Real College Matters

Beyond AP and IB: What makes an education "good?"

September 24, 2020 Leigh Moore and Ryan Perry; Tracie Catlett Season 1 Episode 9
Real College Matters
Beyond AP and IB: What makes an education "good?"
Chapters
Real College Matters
Beyond AP and IB: What makes an education "good?"
Sep 24, 2020 Season 1 Episode 9
Leigh Moore and Ryan Perry; Tracie Catlett

As the saying goes, the main thing is to keep the main thing the main thing. Too often, we talk about achievement instead of education, knowledge instead of understanding, accomplishments instead of learning.
 
Many thanks to Tracie Catlett, Head of School at Greensboro Day School (NC), for joining us as we tackle tough questions:  what Is a quality education?  What markers of a secondary curriculum are most meaningful?  Tracie's professional experiences, which include math teacher, academic dean, admissions director and head of school, equip her with a valuable perspective for the discussion.

Note: The provided transcript has not been edited for accuracy. 

More about Greensboro Day School
More about Real College Matters

Show Notes Transcript

As the saying goes, the main thing is to keep the main thing the main thing. Too often, we talk about achievement instead of education, knowledge instead of understanding, accomplishments instead of learning.
 
Many thanks to Tracie Catlett, Head of School at Greensboro Day School (NC), for joining us as we tackle tough questions:  what Is a quality education?  What markers of a secondary curriculum are most meaningful?  Tracie's professional experiences, which include math teacher, academic dean, admissions director and head of school, equip her with a valuable perspective for the discussion.

Note: The provided transcript has not been edited for accuracy. 

More about Greensboro Day School
More about Real College Matters

Leigh Moore :

Welcome to The Real College matters podcast. This is Leigh Moore. I'm a college advisor in Louisville, Kentucky, and I'm joined today by co host Ryan Perry from Los Angeles. How's it going, Ryan? are greatly happy to be here. Thank you. You're busy, busy time for you in life in general. And Ryan's an essay coach as well for us and his think had a lot of essay topics floating in front of them. We welcome everybody to the podcast. For those of you who are regular listeners, you know that we try on each episode to cover a topic that is relevant to college admissions, but not necessarily discussed very much kind of niche topics in college admissions. And today we're going to talk about curriculum. curricula. I guess we hear a lot about achievement in APS. And, you know, all of those markers on a transcript, I suppose. But I'm really fascinated by the concept of education versus achievement, I guess, and what makes somebody a lifelong learner and so on. Ryan and I are both very excited to welcome our guests today because we both have a long standing relationship with this person. She is Tracy Catlett, and Tracy is the Head of School at Greensboro Day School in Greensboro, North Carolina. Tracy, welcome to the show.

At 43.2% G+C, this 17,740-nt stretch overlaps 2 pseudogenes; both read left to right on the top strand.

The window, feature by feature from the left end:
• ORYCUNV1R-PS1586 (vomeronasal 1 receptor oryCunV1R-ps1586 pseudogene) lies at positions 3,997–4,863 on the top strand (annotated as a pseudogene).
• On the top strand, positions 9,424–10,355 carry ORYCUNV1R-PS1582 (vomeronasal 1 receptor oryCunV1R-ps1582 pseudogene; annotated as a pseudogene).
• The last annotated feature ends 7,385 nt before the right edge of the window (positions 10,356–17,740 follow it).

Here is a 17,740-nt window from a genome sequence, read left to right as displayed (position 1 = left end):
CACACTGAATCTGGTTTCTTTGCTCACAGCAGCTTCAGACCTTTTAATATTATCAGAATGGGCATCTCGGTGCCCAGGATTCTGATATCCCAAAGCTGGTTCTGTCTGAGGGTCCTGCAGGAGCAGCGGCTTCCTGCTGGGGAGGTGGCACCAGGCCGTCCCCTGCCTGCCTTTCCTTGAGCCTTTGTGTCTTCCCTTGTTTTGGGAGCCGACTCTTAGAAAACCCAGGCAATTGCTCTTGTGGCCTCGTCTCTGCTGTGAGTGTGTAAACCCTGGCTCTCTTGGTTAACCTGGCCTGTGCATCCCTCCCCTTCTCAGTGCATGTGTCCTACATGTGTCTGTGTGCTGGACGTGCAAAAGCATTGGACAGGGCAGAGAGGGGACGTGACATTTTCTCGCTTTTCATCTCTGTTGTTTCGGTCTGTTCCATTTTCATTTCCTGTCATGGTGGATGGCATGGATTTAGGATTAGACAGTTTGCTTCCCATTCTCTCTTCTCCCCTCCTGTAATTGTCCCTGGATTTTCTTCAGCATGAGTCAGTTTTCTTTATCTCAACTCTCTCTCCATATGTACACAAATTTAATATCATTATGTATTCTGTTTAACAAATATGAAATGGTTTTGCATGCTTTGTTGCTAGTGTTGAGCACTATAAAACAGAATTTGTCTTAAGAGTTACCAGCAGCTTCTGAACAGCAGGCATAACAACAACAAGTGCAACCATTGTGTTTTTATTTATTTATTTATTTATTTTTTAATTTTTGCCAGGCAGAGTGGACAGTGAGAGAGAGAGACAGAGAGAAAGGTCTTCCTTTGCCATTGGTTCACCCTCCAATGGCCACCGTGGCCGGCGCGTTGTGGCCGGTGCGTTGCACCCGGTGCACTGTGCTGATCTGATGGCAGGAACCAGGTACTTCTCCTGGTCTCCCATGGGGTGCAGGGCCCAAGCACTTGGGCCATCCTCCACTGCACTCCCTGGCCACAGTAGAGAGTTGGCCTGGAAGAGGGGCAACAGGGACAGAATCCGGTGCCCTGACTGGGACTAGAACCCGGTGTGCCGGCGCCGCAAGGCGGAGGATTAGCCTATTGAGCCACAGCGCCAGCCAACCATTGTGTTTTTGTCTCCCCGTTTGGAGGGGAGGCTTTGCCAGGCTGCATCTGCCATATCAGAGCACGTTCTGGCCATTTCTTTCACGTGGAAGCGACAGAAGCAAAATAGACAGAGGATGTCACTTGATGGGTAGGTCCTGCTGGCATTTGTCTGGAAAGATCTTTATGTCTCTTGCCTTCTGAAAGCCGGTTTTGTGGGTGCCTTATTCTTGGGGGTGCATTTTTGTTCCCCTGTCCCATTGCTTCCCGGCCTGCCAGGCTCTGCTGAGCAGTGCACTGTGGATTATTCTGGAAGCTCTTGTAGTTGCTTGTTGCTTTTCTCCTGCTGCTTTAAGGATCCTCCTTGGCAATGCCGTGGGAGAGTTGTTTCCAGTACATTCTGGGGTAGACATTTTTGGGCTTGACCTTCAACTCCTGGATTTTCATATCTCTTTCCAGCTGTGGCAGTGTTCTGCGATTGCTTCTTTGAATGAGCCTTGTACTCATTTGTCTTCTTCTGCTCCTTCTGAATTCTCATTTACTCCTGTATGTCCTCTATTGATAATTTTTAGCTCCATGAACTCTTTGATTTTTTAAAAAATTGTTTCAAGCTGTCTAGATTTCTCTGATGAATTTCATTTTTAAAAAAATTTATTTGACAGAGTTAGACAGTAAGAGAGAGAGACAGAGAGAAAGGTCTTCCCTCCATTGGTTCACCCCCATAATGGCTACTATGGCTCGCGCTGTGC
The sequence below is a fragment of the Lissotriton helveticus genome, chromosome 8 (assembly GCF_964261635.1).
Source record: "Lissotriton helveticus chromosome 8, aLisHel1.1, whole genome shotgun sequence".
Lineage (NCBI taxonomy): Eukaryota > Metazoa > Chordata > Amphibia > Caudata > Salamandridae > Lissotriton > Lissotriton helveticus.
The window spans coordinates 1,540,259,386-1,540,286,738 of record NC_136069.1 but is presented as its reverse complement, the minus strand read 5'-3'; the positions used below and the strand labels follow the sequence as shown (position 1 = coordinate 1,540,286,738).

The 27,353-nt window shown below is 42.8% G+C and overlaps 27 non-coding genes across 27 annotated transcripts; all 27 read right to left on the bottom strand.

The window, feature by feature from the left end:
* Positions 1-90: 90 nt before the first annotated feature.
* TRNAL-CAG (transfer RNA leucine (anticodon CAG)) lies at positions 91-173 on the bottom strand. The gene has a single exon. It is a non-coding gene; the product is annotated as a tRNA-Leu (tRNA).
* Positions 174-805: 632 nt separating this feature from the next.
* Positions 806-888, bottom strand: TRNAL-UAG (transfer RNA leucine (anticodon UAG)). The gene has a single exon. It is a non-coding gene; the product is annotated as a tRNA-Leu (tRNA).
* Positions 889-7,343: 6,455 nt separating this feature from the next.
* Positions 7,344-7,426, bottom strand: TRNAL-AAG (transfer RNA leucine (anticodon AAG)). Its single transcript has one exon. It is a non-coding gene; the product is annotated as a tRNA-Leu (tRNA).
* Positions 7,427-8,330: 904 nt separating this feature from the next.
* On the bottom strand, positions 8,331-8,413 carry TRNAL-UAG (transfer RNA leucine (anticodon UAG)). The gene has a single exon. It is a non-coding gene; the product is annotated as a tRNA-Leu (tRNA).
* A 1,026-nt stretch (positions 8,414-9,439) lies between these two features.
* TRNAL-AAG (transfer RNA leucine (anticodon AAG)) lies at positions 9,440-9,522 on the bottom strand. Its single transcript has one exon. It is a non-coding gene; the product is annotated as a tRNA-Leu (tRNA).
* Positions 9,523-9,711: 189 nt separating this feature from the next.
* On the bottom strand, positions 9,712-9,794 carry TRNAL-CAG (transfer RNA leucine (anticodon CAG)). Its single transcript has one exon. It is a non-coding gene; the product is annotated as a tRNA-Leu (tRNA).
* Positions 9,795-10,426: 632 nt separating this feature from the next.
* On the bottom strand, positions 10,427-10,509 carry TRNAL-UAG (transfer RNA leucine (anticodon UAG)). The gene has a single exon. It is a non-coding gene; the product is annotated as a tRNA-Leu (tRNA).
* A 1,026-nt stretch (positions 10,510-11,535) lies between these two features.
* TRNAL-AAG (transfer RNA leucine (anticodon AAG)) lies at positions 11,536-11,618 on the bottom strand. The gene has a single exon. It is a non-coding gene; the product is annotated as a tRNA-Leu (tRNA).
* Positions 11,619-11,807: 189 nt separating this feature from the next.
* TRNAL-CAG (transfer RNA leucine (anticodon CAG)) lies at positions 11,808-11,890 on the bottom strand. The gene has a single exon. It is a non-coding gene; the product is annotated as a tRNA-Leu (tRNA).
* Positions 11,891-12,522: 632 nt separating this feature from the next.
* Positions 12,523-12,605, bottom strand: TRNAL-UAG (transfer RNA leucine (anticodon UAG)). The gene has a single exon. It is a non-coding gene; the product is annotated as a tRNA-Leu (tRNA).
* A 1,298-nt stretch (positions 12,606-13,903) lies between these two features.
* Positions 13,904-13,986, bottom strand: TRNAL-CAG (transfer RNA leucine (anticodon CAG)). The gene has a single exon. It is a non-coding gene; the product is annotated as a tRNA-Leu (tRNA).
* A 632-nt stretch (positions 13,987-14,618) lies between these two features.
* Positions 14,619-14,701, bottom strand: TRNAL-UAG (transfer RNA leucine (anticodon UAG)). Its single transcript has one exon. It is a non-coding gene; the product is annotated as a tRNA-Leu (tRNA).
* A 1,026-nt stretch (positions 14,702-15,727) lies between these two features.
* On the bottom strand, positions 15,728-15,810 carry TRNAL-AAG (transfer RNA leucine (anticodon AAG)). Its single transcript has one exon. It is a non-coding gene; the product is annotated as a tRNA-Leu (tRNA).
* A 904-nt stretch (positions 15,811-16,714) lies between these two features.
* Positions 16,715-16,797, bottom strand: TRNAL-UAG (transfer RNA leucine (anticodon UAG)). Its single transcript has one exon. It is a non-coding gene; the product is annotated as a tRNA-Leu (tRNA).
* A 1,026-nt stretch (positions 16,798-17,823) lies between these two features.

Tracie Catlett :

Thank you. Glad to be here.

Leigh Moore :

Well, we're we're glad to have you and I try to you know, dispense with big long introductions. And I. But I do have to say I think the way I would introduce you, Tracie is you are the person probably more than anybody else that I know who has completely given their life over to education. Tracy is the Head of School at Greensburg day school. She's This is your second year, correct? Correct? Yep. Great. Prior to that, she was at Louisville Collegiate School for Gosh, 10 years or so? Yeah,

Unknown Speaker :

they're 13.

Leigh Moore :

And, okay, they're 13. She was in the Jefferson County, Kentucky public school system prior to that. And on a personal note, Tracy and I go way back to Days of playing bunco before our kids were born. And but Tracy, what I was thinking about prior to the show is that my first cognizance of you really being a serious educator was what was the name of the certification that you got as a math teacher?

Tracie Catlett :

Oh, National Board Certification.

Leigh Moore :

I mean, it was like the first person in Kentucky to get that it was me. I remember thinking, you know, gosh, she is really, really serious about education.

Tracie Catlett :

I was I think I was part of a consortium that might have been the first group of math teachers. But what I remember most about that was it required a six hour test, they revamped it ever since. But I had to take a six hour examination when I was eight months pregnant, so I'll never that. That is the part of it will remain in my mind forever.

Leigh Moore :

Just just a wonderful, wonderfully comfortable experience, I'm sure. Well, you know, when I knew that you were being considered for Head of School I was thinking through I actually, I think I was listening to the enrollment spectrum podcast. And there was a discussion about, you know, what makes for a top shelf Head of School, and they were everything. They were describing all these characteristics and life experiences that are ideal in a head of school. And the funny thing I remember them saying was that the search for a Head of School generally is looking for God on a good day. So somebody who could, you know, absolutely fix everybody's problems, but what I remember distinctly as it relates to you is the positions and the experiences. I was like, as Tracy Catlett has all of those because just going backwards at collegiate you were admissions. Tell me, tell us all the posts you held it collegiate.

Tracie Catlett :

Sure. Um, well, my first love was teaching math. And so I taught math for for a number of years served as the math department chair, the Dean of academics, assistant Head of School for Academic Affairs, and then moved over My associate Head of School roll to director of admission, which was it was fun it was it was. It was all it was all it was a natural fit. It was all about telling the story of the school. I had experienced it and lived it now I get to tell stories to complete strangers about about the school, which was fun.